1. LOVE GOD (Matthew 22:36-40)

When you love someone, you spend time with them. Yet recent studies reveal that many Christians are not in the word of God everyday. Start simple; a devotional constructed around at least one verse or verses. I chose, “Our Daily Bread” (mailed to our home monthly and free) and “Jesus Calling” (I actually bought it in two different formats–hard copy and a phone app, to ensure constant availability). The next decision is harder – Make a decision to read everyday. Some days I needed to read the devotional a couple of times (sleepy eyes blur easily and a multi-tasking mom’s mind often fails to catch everything the first time). Then, I discovered “31 Nuggets of Hope,” a devotional especially written for adoptive parents by Shelly Roberts. Only 30 days long, this power-packed devotional can be read and re-read over a span of months. Highly recommended for those searching for a more specific devotional versus a general one.

2. PRAY BOLDY (Ephesians 3:20)

After reading (and if time allowed, re-reading) the days devotion, follow-up with a short prayer. Mine usually went something like this:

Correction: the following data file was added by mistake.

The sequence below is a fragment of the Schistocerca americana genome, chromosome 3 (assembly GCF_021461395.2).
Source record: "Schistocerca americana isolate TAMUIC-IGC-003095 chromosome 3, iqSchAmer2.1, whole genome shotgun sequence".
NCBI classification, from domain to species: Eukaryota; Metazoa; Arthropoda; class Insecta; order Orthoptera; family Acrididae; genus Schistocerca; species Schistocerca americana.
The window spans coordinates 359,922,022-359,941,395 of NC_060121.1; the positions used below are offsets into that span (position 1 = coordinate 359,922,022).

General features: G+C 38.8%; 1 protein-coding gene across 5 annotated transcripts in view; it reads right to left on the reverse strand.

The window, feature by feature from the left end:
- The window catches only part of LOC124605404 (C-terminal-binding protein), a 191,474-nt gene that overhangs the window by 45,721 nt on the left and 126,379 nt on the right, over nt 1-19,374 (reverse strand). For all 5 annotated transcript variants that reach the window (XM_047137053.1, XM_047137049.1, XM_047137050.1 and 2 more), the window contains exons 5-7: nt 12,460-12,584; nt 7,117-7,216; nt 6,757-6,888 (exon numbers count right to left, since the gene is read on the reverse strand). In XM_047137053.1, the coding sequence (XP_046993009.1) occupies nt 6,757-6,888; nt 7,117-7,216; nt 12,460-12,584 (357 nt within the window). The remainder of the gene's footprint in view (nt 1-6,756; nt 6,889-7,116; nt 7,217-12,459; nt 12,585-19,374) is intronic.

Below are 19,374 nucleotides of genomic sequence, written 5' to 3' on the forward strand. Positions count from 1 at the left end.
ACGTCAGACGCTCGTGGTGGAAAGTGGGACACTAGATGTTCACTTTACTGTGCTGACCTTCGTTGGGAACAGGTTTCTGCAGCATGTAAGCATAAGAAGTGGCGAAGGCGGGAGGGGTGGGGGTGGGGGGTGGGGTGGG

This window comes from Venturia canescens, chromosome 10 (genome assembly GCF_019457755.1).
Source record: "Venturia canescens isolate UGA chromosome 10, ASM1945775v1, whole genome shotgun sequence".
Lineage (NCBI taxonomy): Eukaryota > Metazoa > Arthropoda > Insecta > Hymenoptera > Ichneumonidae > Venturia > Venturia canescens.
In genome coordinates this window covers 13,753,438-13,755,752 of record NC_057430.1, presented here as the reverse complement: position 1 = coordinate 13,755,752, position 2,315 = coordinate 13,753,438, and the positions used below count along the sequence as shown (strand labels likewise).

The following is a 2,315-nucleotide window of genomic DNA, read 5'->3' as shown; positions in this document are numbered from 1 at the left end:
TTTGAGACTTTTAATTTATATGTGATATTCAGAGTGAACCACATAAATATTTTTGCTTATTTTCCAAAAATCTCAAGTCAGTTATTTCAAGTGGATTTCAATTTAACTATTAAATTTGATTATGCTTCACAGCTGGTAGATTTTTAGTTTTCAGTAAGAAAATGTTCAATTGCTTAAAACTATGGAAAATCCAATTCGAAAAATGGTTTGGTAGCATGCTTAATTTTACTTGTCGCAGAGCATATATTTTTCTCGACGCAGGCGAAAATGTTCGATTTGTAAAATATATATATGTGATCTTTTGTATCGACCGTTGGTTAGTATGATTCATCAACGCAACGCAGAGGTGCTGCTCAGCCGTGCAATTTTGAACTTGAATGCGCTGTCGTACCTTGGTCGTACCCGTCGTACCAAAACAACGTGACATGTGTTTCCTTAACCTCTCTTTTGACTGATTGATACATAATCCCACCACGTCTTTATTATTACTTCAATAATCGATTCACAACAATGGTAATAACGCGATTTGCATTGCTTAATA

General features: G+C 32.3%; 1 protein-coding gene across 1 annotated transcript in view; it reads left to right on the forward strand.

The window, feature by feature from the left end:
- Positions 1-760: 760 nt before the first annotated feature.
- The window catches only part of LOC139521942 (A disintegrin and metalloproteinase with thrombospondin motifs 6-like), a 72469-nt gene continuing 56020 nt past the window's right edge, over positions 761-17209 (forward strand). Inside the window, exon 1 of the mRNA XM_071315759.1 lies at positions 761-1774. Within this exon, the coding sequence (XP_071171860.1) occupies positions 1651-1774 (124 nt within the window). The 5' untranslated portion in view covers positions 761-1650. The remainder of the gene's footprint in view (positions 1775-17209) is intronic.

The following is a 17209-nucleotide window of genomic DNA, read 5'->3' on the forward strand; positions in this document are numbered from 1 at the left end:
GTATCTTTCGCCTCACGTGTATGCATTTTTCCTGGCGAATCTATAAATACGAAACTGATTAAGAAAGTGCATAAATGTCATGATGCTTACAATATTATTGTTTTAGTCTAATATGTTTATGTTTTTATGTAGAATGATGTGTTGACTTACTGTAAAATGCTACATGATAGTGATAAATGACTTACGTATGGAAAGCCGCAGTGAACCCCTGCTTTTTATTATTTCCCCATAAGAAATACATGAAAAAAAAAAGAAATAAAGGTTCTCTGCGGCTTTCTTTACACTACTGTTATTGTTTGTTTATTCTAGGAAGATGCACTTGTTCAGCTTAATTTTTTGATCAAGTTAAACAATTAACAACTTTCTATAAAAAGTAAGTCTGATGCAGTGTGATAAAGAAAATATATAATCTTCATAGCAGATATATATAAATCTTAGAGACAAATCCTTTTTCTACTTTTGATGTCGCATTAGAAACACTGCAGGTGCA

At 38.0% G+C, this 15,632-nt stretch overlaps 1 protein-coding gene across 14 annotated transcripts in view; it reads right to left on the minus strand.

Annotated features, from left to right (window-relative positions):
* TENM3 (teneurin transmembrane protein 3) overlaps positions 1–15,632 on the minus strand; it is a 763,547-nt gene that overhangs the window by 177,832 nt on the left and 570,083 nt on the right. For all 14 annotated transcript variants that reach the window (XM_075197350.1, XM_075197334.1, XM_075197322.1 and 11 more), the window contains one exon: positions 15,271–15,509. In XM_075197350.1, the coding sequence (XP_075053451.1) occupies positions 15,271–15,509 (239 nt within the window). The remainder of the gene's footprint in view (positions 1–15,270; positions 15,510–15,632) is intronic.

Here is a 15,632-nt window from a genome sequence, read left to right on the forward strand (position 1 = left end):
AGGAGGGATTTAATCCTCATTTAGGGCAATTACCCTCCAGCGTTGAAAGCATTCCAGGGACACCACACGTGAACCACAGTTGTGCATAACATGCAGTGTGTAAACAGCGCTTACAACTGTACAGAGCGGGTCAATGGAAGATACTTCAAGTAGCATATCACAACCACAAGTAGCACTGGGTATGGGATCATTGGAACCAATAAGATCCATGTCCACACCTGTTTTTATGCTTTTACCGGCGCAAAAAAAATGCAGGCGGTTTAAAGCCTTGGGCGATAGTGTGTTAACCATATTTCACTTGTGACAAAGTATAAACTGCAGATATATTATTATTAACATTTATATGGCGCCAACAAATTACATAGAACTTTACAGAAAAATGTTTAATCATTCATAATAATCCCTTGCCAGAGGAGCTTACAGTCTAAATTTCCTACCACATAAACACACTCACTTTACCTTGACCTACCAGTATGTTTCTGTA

“Dear Heavenly Father. Thank you for your word. I am seeking your will for my life. Help me to apply what I read. Re-fill me with your grace for anything I face today. No one knows what I will need more than you. In Jesus’ name. Amen.” Short prayers like this one, throughout the day, worked best for me. Be specific, bold, and keep asking. There is power in prayer.

3. PRAISE CONSTANTLY (Hebrews 13:15)

If fatigue (or worry or fear, for that matter) engulfs you, little will help more than praising God.

Praise him for what he has done, is doing, and will do. Praise him throughout your day. Praise him in song. Satan can’t get away fast enough. Praise is another under-utilized power source – tap it.

Those are the three simple strategies which help in my battle against compassion fatigue. Share yours in the comment section below.

* Photo courtesy of Cathy Cantu, blogger at 5 Minutes for the Frazzled Mom